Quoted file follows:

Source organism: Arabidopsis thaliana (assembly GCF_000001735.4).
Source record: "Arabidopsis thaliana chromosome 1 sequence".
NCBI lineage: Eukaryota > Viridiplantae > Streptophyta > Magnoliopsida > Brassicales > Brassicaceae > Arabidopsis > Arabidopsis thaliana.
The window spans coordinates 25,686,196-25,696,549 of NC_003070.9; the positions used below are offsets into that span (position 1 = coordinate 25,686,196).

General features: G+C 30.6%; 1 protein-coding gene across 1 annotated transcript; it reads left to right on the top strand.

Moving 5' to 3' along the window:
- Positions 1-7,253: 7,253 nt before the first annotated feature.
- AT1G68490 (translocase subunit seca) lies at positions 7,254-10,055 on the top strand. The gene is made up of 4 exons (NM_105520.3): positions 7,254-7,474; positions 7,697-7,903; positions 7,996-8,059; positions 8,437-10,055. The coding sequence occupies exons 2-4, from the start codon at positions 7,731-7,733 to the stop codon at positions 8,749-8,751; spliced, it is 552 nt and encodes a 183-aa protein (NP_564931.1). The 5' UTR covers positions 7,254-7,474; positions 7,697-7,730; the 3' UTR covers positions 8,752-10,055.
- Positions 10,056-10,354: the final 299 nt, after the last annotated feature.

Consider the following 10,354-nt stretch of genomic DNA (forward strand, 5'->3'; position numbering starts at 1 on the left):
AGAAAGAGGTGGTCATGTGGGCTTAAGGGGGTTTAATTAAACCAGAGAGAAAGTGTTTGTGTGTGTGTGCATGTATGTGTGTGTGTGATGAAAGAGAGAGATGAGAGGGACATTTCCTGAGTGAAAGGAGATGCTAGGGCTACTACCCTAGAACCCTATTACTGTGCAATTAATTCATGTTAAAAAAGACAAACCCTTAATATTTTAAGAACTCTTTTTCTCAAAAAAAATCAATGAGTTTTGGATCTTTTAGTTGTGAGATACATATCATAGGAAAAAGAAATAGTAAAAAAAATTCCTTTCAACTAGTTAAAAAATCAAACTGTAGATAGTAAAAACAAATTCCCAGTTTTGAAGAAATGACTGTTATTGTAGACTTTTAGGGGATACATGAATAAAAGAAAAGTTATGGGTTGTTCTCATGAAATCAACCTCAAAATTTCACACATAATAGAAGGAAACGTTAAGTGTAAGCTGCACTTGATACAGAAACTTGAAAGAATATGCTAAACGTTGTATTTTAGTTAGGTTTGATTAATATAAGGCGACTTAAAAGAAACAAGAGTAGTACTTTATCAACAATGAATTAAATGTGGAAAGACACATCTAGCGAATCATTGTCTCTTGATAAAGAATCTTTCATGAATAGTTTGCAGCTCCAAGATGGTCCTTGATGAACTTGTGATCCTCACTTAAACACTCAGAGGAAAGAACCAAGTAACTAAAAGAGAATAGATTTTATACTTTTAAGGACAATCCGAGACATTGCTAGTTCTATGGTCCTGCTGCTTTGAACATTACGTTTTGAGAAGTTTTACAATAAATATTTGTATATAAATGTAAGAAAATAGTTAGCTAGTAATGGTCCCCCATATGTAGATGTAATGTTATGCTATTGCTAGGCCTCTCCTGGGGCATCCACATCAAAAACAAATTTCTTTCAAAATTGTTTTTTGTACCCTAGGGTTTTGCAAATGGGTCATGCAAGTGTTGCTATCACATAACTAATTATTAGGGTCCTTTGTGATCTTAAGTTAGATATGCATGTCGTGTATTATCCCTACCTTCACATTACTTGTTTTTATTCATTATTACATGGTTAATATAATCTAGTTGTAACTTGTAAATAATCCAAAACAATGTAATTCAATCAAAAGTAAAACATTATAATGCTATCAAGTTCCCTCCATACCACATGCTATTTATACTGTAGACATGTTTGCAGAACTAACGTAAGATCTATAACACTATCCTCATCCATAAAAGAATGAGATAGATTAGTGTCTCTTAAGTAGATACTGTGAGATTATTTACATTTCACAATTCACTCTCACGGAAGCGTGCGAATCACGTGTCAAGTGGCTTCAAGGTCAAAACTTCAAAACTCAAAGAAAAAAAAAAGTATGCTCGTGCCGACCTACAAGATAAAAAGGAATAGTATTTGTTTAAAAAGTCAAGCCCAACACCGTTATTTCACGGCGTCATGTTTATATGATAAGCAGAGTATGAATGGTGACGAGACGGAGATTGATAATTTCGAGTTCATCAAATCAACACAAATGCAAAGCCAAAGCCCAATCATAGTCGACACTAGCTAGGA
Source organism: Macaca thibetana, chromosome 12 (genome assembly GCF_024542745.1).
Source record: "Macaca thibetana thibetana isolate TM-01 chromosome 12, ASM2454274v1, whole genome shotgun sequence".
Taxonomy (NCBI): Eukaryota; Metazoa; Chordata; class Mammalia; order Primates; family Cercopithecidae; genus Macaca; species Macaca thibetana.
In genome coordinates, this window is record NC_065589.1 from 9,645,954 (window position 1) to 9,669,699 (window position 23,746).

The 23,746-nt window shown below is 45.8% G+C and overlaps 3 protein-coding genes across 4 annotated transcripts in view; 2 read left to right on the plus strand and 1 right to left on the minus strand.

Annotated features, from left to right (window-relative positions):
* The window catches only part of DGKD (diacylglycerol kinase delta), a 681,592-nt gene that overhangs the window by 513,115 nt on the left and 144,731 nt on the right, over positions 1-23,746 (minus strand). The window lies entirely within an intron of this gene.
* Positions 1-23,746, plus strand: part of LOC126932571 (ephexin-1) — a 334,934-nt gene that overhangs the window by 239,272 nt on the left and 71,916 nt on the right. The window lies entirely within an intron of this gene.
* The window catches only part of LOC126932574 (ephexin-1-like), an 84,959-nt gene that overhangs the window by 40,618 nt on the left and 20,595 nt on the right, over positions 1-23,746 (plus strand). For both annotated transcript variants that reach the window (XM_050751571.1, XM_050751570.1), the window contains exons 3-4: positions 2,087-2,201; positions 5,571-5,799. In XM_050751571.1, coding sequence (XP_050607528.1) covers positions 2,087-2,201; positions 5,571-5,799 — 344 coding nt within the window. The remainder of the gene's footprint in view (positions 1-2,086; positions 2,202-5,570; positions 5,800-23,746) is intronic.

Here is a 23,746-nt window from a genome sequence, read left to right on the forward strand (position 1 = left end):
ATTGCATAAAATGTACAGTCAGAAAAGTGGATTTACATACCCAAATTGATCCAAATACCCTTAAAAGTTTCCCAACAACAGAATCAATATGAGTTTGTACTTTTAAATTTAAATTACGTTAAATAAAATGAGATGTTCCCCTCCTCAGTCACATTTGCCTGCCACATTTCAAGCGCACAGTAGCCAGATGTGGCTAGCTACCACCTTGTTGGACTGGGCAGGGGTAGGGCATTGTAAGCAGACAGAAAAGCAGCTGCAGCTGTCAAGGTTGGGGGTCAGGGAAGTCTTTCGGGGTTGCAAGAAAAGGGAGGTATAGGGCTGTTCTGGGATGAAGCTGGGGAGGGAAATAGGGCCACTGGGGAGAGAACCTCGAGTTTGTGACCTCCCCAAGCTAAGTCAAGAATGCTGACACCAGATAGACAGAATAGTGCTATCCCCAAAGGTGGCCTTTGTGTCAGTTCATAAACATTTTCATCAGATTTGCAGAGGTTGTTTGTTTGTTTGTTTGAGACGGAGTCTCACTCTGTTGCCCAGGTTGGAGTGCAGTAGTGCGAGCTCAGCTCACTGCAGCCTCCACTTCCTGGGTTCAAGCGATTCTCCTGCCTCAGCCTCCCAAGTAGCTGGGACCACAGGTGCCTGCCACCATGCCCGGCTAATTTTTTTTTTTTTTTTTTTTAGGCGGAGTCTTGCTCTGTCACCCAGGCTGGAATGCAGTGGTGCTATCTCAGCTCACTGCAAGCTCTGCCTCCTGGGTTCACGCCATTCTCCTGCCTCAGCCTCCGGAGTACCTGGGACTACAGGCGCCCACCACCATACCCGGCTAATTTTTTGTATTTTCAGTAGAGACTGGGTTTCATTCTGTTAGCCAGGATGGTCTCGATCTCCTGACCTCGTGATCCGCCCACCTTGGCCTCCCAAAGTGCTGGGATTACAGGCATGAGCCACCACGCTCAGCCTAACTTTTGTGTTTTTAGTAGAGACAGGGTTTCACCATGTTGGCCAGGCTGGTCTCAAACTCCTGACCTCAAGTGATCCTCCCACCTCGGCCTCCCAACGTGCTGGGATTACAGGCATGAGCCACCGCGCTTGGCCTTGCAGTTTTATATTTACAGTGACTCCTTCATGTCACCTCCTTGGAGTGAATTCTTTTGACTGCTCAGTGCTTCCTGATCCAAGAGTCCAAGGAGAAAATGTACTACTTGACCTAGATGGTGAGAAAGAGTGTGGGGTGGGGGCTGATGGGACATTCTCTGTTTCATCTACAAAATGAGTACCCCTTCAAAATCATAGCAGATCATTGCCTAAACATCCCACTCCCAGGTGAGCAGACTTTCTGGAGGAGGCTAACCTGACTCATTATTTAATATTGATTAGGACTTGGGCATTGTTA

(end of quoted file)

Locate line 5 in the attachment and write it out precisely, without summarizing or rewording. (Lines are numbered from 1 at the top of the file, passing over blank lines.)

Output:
General features: G+C 30.6%; 1 protein-coding gene across 1 annotated transcript; it reads left to right on the top strand.